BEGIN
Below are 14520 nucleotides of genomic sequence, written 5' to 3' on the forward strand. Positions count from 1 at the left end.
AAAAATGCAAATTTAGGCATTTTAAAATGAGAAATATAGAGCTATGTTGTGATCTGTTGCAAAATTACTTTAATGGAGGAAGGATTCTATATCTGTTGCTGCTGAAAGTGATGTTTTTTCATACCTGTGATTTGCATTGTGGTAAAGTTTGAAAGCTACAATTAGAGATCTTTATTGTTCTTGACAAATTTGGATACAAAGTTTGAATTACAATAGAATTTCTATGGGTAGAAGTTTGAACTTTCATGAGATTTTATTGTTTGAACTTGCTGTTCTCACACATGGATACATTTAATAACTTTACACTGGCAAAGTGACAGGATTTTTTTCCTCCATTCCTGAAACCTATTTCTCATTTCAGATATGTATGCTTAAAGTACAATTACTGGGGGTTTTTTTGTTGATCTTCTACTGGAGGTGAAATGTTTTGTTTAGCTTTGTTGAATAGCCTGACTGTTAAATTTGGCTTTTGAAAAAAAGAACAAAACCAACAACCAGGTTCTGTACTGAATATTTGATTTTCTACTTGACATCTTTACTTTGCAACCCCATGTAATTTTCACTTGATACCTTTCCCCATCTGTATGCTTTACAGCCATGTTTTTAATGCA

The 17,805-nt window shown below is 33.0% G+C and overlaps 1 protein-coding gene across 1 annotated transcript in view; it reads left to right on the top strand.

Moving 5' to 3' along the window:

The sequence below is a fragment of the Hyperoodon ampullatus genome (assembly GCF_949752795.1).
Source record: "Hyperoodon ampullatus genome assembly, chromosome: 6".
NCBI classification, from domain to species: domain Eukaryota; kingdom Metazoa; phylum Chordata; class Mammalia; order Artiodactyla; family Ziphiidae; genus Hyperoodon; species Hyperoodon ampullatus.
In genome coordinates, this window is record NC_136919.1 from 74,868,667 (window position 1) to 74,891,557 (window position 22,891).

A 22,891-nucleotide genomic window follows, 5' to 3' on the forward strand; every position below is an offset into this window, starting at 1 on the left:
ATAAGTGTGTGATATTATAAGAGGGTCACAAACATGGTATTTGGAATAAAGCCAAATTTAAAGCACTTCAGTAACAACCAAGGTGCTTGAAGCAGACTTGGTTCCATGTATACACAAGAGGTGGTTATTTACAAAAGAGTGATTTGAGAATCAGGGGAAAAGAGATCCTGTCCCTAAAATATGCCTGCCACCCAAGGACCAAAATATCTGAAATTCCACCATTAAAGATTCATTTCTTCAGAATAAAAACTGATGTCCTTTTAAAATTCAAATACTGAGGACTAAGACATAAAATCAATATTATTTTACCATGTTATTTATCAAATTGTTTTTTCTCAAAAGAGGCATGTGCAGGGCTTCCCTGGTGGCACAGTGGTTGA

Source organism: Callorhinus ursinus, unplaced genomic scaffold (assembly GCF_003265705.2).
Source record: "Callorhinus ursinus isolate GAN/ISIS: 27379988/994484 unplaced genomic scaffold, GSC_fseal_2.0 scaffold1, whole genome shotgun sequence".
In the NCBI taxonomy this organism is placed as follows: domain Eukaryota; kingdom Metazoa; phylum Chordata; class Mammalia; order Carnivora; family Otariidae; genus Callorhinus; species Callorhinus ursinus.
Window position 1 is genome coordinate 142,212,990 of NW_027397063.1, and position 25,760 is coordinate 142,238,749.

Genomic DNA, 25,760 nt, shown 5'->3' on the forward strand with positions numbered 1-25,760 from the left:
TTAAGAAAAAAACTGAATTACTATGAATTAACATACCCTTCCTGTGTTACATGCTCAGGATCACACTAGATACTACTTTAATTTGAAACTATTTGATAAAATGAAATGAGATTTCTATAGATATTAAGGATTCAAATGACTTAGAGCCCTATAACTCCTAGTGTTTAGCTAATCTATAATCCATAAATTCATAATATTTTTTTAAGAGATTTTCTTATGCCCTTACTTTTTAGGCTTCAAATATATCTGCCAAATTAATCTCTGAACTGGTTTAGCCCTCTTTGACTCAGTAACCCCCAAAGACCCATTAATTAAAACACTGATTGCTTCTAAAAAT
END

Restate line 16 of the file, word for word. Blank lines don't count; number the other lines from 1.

TTAAGAAAAAAACTGAATTACTATGAATTAACATACCCTTCCTGTGTTACATGCTCAGGATCACACTAGATACTACTTTAATTTGAAACTATTTGATAAAATGAAATGAGATTTCTATAGATATTAAGGATTCAAATGACTTAGAGCCCTATAACTCCTAGTGTTTAGCTAATCTATAATCCATAAATTCATAATATTTTTTTAAGAGATTTTCTTATGCCCTTACTTTTTAGGCTTCAAATATATCTGCCAAATTAATCTCTGAACTGGTTTAGCCCTCTTTGACTCAGTAACCCCCAAAGACCCATTAATTAAAACACTGATTGCTTCTAAAAAT